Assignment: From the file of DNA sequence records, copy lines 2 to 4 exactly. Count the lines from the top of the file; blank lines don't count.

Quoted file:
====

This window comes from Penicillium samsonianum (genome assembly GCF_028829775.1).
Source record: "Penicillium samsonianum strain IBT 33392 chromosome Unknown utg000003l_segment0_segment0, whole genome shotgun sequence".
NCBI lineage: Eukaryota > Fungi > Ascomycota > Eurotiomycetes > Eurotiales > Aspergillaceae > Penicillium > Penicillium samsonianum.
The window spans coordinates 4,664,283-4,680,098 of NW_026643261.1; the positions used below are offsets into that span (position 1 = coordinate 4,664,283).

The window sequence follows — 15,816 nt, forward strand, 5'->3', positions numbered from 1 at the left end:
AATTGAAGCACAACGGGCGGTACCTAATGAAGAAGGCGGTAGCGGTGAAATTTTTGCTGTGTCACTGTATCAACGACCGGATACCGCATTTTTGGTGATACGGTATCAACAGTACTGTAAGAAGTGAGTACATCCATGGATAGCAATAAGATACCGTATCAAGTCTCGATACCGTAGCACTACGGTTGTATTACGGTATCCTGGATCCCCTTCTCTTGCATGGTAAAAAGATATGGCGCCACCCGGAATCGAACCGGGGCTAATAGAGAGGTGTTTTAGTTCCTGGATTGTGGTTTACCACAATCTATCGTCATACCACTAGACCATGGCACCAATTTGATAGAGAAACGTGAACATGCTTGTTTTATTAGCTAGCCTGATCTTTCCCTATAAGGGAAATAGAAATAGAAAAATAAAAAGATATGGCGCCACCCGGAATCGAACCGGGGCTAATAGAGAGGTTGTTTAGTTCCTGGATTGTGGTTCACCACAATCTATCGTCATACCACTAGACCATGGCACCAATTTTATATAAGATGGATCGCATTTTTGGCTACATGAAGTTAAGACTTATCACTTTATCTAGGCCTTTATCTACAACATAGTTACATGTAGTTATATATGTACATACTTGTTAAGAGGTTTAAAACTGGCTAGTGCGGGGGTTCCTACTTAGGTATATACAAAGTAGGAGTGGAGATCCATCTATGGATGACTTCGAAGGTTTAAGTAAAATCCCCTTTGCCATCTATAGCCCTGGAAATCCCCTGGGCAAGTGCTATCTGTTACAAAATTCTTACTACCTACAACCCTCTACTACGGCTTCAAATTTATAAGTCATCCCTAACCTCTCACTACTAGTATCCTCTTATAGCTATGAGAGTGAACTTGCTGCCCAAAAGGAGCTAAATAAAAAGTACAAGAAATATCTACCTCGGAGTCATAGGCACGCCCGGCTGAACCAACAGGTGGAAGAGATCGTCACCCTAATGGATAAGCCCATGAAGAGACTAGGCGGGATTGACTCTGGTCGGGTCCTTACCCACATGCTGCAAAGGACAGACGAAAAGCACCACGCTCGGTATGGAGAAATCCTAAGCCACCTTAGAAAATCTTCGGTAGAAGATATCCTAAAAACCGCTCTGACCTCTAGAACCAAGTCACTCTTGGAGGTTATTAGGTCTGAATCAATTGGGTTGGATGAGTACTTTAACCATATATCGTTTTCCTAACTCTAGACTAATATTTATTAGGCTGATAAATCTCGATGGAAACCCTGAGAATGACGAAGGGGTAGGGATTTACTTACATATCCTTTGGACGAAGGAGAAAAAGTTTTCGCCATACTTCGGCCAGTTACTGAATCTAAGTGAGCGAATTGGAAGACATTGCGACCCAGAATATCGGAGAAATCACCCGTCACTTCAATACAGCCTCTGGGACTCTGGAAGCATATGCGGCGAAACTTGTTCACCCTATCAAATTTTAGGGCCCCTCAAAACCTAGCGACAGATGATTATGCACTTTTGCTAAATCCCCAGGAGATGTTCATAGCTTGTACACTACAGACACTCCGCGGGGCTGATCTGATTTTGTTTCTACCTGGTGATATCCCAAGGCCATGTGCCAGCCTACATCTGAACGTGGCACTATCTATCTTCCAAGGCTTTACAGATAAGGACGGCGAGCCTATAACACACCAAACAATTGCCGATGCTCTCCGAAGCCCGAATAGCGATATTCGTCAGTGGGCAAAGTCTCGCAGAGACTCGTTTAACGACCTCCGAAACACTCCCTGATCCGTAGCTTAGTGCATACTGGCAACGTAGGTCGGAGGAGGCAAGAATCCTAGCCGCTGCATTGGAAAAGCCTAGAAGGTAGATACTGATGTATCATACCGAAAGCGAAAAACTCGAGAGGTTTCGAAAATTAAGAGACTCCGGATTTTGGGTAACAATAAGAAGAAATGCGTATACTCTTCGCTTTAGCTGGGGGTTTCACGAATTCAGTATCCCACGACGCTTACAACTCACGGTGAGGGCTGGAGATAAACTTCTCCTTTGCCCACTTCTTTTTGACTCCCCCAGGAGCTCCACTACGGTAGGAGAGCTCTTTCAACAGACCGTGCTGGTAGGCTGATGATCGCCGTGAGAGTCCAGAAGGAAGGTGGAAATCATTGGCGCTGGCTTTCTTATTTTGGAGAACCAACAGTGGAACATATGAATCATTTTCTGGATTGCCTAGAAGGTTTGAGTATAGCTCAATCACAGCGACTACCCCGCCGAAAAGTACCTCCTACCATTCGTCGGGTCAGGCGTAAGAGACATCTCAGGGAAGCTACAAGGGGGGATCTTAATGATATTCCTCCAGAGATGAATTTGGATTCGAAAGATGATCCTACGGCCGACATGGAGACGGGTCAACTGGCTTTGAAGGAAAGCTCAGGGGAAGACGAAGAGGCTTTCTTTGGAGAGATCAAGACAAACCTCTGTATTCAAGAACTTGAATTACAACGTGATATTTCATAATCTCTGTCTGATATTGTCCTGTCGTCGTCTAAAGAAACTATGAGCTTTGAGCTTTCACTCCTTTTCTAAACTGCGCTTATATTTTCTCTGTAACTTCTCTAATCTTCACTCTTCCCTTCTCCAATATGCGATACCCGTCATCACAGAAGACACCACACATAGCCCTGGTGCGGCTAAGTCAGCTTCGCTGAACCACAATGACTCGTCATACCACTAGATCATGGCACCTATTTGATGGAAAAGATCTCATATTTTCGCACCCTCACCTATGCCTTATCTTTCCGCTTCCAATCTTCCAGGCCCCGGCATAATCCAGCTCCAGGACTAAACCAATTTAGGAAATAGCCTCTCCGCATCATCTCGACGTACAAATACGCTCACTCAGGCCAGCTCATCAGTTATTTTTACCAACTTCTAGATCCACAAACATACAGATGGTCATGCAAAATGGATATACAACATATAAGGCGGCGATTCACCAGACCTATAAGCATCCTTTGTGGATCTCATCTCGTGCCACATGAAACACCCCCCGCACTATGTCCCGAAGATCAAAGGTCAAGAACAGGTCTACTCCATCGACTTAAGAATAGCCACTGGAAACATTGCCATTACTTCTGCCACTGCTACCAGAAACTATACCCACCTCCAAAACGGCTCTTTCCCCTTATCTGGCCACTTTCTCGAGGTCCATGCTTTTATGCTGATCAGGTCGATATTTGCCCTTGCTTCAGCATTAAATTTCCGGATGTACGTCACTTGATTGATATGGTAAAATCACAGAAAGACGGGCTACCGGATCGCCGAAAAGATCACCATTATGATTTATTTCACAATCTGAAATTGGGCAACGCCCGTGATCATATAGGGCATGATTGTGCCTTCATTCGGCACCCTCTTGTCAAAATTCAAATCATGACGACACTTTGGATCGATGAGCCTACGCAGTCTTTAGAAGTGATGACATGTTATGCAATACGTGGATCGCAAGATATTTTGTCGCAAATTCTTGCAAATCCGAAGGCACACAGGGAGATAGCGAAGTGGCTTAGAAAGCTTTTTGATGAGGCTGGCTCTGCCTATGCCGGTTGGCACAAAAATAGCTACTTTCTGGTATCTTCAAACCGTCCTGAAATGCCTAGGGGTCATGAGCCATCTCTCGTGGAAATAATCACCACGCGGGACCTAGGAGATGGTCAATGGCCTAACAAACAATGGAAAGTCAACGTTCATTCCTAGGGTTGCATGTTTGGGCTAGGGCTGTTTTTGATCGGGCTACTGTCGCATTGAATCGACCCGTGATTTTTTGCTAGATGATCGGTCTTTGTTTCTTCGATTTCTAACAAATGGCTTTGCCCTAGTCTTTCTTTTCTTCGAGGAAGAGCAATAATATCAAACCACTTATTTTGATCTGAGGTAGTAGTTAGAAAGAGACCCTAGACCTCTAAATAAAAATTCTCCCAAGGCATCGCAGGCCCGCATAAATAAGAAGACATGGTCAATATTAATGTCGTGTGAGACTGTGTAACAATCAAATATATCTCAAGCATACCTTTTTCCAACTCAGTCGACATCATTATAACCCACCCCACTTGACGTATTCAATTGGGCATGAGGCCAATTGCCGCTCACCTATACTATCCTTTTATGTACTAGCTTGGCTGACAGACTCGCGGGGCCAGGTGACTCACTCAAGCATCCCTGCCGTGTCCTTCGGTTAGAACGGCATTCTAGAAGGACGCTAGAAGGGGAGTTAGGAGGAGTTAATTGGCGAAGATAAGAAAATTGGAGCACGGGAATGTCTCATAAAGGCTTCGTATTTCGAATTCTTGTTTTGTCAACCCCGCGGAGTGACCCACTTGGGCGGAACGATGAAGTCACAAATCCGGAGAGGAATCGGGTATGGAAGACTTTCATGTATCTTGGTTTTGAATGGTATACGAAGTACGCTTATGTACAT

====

Source record: "Penicillium samsonianum strain IBT 33392 chromosome Unknown utg000003l_segment0_segment0, whole genome shotgun sequence".
NCBI lineage: Eukaryota > Fungi > Ascomycota > Eurotiomycetes > Eurotiales > Aspergillaceae > Penicillium > Penicillium samsonianum.
The window spans coordinates 4,664,283-4,680,098 of NW_026643261.1; the positions used below are offsets into that span (position 1 = coordinate 4,664,283).